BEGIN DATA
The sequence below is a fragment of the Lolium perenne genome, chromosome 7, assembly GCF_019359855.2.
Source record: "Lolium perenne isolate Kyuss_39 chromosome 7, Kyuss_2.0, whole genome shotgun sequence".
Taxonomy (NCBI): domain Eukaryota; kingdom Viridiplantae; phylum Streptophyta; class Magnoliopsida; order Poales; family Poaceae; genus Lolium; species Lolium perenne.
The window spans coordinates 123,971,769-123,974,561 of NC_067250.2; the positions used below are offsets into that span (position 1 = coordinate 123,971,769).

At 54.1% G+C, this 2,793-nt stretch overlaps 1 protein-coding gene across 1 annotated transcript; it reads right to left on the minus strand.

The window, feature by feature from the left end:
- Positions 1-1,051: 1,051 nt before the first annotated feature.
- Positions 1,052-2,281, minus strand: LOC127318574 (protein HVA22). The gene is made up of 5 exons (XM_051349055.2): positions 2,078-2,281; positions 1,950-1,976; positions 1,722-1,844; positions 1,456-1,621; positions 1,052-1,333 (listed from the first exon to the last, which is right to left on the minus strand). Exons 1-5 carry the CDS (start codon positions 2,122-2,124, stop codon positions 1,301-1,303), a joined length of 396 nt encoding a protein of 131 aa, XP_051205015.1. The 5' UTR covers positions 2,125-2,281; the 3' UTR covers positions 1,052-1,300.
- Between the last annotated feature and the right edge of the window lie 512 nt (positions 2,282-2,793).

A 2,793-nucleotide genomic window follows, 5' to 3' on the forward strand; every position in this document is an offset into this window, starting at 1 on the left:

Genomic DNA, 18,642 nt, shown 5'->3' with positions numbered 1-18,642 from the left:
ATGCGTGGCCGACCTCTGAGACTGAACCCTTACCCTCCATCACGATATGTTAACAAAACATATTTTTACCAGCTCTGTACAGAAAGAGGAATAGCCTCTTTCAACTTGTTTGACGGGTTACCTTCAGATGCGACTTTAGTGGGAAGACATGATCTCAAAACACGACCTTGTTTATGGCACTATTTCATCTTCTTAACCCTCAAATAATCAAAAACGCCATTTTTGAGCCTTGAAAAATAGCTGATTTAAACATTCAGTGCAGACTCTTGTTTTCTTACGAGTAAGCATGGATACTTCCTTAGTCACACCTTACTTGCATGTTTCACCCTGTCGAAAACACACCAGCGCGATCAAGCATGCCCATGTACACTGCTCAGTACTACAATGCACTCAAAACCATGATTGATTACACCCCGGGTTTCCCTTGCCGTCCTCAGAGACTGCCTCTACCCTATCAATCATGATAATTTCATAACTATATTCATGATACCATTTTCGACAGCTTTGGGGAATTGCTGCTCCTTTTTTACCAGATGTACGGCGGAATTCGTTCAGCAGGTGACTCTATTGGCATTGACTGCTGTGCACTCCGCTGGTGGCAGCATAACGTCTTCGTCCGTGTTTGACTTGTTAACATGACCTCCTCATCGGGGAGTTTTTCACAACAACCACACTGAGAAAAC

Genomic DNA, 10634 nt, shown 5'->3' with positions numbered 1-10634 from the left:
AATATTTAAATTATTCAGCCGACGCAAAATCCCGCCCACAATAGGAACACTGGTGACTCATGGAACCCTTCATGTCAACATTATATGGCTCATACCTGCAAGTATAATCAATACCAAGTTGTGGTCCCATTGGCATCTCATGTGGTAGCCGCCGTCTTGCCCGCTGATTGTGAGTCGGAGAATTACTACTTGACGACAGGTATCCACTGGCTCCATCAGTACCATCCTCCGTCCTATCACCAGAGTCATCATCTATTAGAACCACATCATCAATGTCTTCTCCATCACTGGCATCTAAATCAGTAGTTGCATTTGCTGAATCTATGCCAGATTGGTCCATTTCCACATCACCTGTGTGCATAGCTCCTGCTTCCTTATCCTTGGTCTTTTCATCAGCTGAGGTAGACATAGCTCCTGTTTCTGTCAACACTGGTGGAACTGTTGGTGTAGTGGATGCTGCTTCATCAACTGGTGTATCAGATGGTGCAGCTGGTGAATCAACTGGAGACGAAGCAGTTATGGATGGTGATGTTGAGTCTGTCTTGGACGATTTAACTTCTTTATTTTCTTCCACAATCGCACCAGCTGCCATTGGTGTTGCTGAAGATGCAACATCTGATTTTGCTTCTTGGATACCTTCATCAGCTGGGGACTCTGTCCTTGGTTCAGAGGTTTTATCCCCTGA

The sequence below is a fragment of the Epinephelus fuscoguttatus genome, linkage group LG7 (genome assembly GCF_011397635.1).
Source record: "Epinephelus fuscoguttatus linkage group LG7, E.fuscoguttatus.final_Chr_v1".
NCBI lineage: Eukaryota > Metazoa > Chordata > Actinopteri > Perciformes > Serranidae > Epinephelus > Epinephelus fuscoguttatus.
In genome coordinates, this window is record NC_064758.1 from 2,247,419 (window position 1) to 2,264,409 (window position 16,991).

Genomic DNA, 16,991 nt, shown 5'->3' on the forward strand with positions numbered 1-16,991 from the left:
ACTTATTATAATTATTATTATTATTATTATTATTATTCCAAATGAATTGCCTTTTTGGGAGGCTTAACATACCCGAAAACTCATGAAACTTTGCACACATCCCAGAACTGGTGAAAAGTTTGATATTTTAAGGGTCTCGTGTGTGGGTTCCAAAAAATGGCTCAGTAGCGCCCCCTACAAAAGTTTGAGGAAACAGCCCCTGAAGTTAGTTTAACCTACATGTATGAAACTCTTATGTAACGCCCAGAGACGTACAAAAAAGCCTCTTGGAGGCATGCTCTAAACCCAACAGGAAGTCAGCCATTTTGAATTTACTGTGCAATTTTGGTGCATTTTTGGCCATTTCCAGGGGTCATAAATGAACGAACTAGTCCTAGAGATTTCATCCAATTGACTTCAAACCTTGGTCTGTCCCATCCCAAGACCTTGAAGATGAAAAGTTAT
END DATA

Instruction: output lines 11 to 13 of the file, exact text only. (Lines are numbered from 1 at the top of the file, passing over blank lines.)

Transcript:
Genomic DNA, 18,642 nt, shown 5'->3' with positions numbered 1-18,642 from the left:
ATGCGTGGCCGACCTCTGAGACTGAACCCTTACCCTCCATCACGATATGTTAACAAAACATATTTTTACCAGCTCTGTACAGAAAGAGGAATAGCCTCTTTCAACTTGTTTGACGGGTTACCTTCAGATGCGACTTTAGTGGGAAGACATGATCTCAAAACACGACCTTGTTTATGGCACTATTTCATCTTCTTAACCCTCAAATAATCAAAAACGCCATTTTTGAGCCTTGAAAAATAGCTGATTTAAACATTCAGTGCAGACTCTTGTTTTCTTACGAGTAAGCATGGATACTTCCTTAGTCACACCTTACTTGCATGTTTCACCCTGTCGAAAACACACCAGCGCGATCAAGCATGCCCATGTACACTGCTCAGTACTACAATGCACTCAAAACCATGATTGATTACACCCCGGGTTTCCCTTGCCGTCCTCAGAGACTGCCTCTACCCTATCAATCATGATAATTTCATAACTATATTCATGATACCATTTTCGACAGCTTTGGGGAATTGCTGCTCCTTTTTTACCAGATGTACGGCGGAATTCGTTCAGCAGGTGACTCTATTGGCATTGACTGCTGTGCACTCCGCTGGTGGCAGCATAACGTCTTCGTCCGTGTTTGACTTGTTAACATGACCTCCTCATCGGGGAGTTTTTCACAACAACCACACTGAGAAAAC

Genomic DNA, 10634 nt, shown 5'->3' with positions numbered 1-10634 from the left: